Jodi Linley, associate professor of higher education and student affairs, has dedicated her career to the success of her students.
To recognize and celebrate her years of leadership and service, the University of Iowa honored Linley with the 2022 Marion L. Huit Faculty Award.
The award was established in 1978 to recognize M. L. Huit's outstanding dedication and service to UI students during his tenure as dean of students.
The award is presented annually to a faculty member who best characterizes Huit's contributions to university and community life. Huit exemplified the qualities of dedication to, concern for, and interaction with students. The recipient is chosen each spring by the members of Dean of Students Advisory Board.
Linley has worked at Iowa for 18 years and has been in her current position as professor and program coordinator of HESA for more than eight years. Student affairs is at the heart of her position, and her roles have centered on both undergraduate and graduate student success.
Linley’s legacy at the university began long before her current role with the HESA program. She coordinated orientation services, helped build and direct the Iowa Biosciences Academy, and was one of the five founding members of Iowa Edge, an extended orientation program for minoritized college students. She left to pursue her doctoral studies at Michigan State University, and returned to the university for her faculty role. In addition to her research and teaching, Linley’s service to the university has continued to benefit students. In her first two years as a faculty member, she co-led an initiative to transform the student records system to be trans-inclusive. Today, students are able to self-identify their gender beyond a binary framework and can tell the university what name and pronouns they use thanks to that initiative.
In the College of Education, her work with student affairs has been invaluable, according to one of her student nominators, Lauren Irwin, who writes, “Jodi consistently collaborates with her colleagues to gather and share information in an effort to demystify academic, administrative, and bureaucratic processes for students. Linley’s work with HESA clearing roadblocks has consistently ensured that students have the information they need to succeed.”
Linley extends support to students through formal and informal processes. She facilitates workshops for graduate students and encourages them to submit their work to various conferences. Linley consistently draws on her own experience and expertise to support the development of graduate students.
“Her approach to learning prompts high-quality work from students while simultaneously providing individual support to help students succeed,” writes Nikki Tennessen, HESA doctoral student.
Linley also understands the power of future development of her field. Since student affairs is not studied at the undergraduate level, many students are not aware of the field and career path. Knowing this, she extends support to these students, introducing the field through an undergraduate course that explains its conceptual and theoretical underpinnings.
“She can see students' gifts and help them reach beyond their dreams to reach their highest potential” writes HESA alumna, DaVida Anderson. “Many of these students have gone on to graduate programs and careers in student affairs, a testament to the impact of Linley’s forward-focused efforts.”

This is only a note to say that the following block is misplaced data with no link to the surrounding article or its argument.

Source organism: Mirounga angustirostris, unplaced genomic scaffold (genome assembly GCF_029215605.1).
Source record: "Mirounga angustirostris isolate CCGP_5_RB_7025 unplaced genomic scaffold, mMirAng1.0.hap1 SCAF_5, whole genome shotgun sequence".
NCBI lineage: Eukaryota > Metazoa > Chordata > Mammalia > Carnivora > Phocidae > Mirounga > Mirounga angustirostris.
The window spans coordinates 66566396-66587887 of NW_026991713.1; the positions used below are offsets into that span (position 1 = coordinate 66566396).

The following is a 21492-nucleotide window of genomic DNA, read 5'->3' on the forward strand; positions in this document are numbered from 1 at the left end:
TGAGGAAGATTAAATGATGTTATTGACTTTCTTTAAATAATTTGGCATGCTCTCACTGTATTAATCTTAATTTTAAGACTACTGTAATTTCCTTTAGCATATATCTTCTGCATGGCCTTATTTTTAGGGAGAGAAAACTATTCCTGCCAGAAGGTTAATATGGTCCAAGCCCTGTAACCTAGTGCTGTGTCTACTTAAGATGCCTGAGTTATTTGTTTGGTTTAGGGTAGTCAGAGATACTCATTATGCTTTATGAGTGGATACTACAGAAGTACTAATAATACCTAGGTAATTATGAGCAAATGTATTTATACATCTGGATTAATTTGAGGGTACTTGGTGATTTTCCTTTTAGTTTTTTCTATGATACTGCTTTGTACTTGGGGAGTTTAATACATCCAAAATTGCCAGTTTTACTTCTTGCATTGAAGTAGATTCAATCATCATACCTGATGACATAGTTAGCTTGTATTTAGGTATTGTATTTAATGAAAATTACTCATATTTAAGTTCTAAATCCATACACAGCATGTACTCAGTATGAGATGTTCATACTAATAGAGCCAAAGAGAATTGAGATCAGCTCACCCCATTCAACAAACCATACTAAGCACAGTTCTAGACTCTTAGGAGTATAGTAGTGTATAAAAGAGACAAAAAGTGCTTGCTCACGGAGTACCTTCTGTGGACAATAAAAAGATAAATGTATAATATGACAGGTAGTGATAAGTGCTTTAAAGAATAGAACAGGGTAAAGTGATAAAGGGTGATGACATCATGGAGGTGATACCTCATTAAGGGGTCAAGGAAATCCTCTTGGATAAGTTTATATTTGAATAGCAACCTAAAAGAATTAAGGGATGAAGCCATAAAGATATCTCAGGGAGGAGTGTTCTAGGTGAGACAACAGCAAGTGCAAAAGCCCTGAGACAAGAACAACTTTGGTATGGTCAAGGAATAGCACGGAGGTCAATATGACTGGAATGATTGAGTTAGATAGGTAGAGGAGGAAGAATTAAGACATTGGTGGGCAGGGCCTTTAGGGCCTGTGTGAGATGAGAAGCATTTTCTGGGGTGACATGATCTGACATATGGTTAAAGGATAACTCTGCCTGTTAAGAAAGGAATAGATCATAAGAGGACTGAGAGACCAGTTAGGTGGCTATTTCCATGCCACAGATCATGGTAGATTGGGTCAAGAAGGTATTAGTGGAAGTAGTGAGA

One of Linley’s biggest career achievements that features her work to support students in her research agenda has been her collaborative work to develop a National Study of LGBTQ+ College Student Success. She began this work with her own doctoral mentor, Kristen Renn, and continues the work with her former doctoral advisees who are now faculty at other institutions, Cindy Ann Kilgo at Indiana University and Alex Lange at Colorado State University. This work positions the HESA program and the university as a national leader in building more inclusive collegiate environments.
Her development of the professional field doesn’t stop there. Linley is also a member of the Association for the Study of Higher Education and ACPA College Student Educators International, and she holds elected roles in both organizations. Her work in these organizations is vital to driving national development in her field and has been recognized with numerous awards.
Linley says she is honored to receive the Huit award, as it represents the recognition of her achievements, and motivates her in the work she continues to do to support student success.
Marion Huit was dean of students, a student affairs leadership role. Huit’s legacy resonates with Linley’s own sense of feeling for both faculty and staff at the University of Iowa.
“My support of students and their development happens in formal and informal contexts, in classrooms and beyond classrooms,” Linley says. “My commitment in this work is to always strive to improve higher education – all aspects of the experience – such that every student can thrive toward their best possible life and their most authentic self.”
Linley’s students share the impact she has had on their lives.
“Linley displays a rare set characteristics and traits that make me feel safe to exist in a learning environment. Her dedication to, and concern for students has allowed her to have naturally occurring, genuine interactions with students, myself included. Jodi is an advocate and ally unlike any I have met before,” writes Madison Schulte, HESA master’s student.
Another student who has worked with Linley echoes this sentiment.
“I love working with Jodi because of her congeniality, accommodating personality, and how she cares about each individual student,” writes Mavis Gyesi, HESA doctoral student.
Read a related Iowa Now story to learn about all the honorees.